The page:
Ah, the famed truffle. I’d heard about that rarest and most precious of all mushrooms, but I had never tasted one. So, on a recent trip to Italy, I was determined to try dishes made with truffles. I wasn’t even sure if I would like them. Suffice to say, once I’d truffled, I was hooked. The sweet, earthy aroma and delicate flavor of the truffle are virtually incomparable.
Back on home turf, when a friend insisted that truffles were cultivated in upstate Michigan, I was determined to do some figurative digging. I never did discover a Michigan-grown truffle, but I did learn a lot about the difficulty of procuring truffles in America.
Alex Pratt at Zingerman’s Deli in Ann Arbor says Zingerman’s carries fresh truffles once a year, in late November and early December. But their supply, imported from France and Italy, is limited, so they take special orders for the delicacy.
“(Truffles are) so expensive and perishable,” says Pratt, “we have to sell them within a few days to a week after their arrival.” No wonder — at as much as $80-$100 per ounce, a purchaser will want to know that the product is fresh.
At Morels, in Bingham Farms, executive chef Frank Turner adds dishes prepared with truffles to the menu whenever he can. But, he acknowledges, the cost means that truffle dishes make a rare appearance. “They’re great shaved on fresh risotto or on a pasta salad,” he says. “Sometimes I put them in demi-glace sauces with cognac. Or I’ll put it on meat or on fowl.”
Turner is a veritable encyclopedia of information on truffles. Here’s what he taught me: “The fresh black summer truffles are right now the most common truffles. Those are $158 a pound. They grow in limestone terrain under oak trees in and around pine wood forests. The second most popular is a fresh black winter truffle, which can also grow under hazelnut trees. Finding them fresh, that’s hard.”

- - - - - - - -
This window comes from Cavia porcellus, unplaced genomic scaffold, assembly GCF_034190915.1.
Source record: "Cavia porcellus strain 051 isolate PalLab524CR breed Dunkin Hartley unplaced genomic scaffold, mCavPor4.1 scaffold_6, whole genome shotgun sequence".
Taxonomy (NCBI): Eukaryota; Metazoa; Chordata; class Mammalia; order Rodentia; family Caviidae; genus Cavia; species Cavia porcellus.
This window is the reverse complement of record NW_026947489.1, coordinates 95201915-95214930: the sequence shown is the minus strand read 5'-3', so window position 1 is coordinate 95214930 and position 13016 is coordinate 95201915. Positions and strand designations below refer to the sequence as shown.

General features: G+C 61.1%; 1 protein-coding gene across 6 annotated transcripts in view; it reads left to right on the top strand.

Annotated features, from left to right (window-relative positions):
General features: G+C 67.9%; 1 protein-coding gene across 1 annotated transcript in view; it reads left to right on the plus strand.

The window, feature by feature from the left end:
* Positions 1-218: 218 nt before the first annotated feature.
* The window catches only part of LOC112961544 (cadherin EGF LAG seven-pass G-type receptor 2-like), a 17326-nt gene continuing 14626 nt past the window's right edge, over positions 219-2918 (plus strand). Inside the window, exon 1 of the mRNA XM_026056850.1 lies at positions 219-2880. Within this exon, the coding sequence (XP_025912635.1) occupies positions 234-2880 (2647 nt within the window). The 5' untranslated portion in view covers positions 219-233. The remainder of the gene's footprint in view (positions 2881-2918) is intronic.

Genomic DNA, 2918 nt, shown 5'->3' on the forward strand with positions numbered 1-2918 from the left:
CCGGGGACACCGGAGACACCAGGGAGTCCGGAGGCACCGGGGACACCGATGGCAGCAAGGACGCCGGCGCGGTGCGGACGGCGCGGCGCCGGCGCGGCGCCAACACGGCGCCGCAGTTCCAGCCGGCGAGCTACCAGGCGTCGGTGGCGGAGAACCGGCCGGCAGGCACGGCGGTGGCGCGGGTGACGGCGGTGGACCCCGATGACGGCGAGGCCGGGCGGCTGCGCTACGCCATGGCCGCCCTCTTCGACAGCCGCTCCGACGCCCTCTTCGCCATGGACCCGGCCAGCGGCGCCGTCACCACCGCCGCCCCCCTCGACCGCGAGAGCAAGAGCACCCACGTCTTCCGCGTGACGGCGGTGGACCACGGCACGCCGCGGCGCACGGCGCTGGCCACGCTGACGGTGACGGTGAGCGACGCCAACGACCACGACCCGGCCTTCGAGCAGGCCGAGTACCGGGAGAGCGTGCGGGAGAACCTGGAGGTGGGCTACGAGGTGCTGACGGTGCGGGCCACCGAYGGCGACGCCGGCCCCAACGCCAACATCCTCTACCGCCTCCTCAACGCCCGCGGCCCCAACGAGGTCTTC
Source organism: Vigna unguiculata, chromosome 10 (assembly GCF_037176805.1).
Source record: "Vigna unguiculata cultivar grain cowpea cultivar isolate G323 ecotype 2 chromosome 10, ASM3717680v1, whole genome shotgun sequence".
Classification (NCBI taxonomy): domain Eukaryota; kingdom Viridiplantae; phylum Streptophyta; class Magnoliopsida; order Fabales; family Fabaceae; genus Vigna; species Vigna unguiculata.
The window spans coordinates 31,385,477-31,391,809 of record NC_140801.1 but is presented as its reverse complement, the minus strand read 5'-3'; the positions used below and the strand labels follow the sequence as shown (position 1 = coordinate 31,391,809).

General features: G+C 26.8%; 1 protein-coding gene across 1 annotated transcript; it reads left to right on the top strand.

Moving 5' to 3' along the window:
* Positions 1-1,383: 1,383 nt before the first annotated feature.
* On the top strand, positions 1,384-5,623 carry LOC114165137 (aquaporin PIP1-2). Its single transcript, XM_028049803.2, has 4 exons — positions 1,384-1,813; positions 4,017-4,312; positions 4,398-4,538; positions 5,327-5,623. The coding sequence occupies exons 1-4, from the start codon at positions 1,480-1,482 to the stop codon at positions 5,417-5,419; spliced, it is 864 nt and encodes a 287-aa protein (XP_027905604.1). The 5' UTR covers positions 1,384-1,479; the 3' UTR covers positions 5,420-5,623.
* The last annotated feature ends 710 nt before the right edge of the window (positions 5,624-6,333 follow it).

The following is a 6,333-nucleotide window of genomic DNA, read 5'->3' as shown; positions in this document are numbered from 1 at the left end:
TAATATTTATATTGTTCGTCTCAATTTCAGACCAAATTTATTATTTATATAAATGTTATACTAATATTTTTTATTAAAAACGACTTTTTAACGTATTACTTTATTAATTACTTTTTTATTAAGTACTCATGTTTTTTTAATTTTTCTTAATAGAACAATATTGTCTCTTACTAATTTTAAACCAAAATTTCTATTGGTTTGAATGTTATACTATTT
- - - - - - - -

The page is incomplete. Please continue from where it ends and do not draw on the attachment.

And, he adds succinctly, “Truffle business is a cash business. Flash-frozen, seven ounces cost $500.” And the white truffle, Turner explains, is the “super-duper king of truffles.”
So, what’s a wannabe truffle-tryer to do? Turner recommends trying white truffle-infused olive oil, which can give a first-time experimenter a “flavor profile.” He cautions: “Use a very, very little bit over a fresh salad. This will let you find out what a truffle tastes like. Or try an omelette. Use shavings or a little white truffle oil in the eggs.”
George Gize, who owns Assaggi Mediterranean Bistro in Ferndale, offers another solution. His menu boasts a wood-roasted pizza appetizer prepared with ricotta, chevre, sun-dried tomato and canned Lebanese truffles for an affordable $9. The canned truffles, which cost about $17 for 30 ounces, are available in local Arabic groceries. “If I used fresh truffles,” he jokes, “I’d have to charge $50 per plate.”
The Web contains a host of additional resources, including an intriguing site, www.oregonwhitetruffles.com, which is not only a source for the home-grown variety (hooray!), but for excellent information, recipes and links. Looking for an importer? Try www.urbani.com. For the best in truffles from the truffle-est region of Italy, go to www.truffle.it. And at www.truffle.org, you can take a virtual course in the biology and cultivation of truffles. —Audrey Becker
Next time you pick up a California peach, plum or nectarine, eat it by the computer. Those little sticky labels now carry Web addresses where you can find recipes, tips for buying fruit, and more. Goes to show there are more than just Apples in the computer world. … Have a musical lunch this Thursday, Aug. 3, 11:30 a.m.-2:30 p.m. at Southfield’s City Center Plaza. There will be free live concerts and more.Got a food tip? Write to Eaters Digest care of the MT, or e-mail firstname.lastname@example.org
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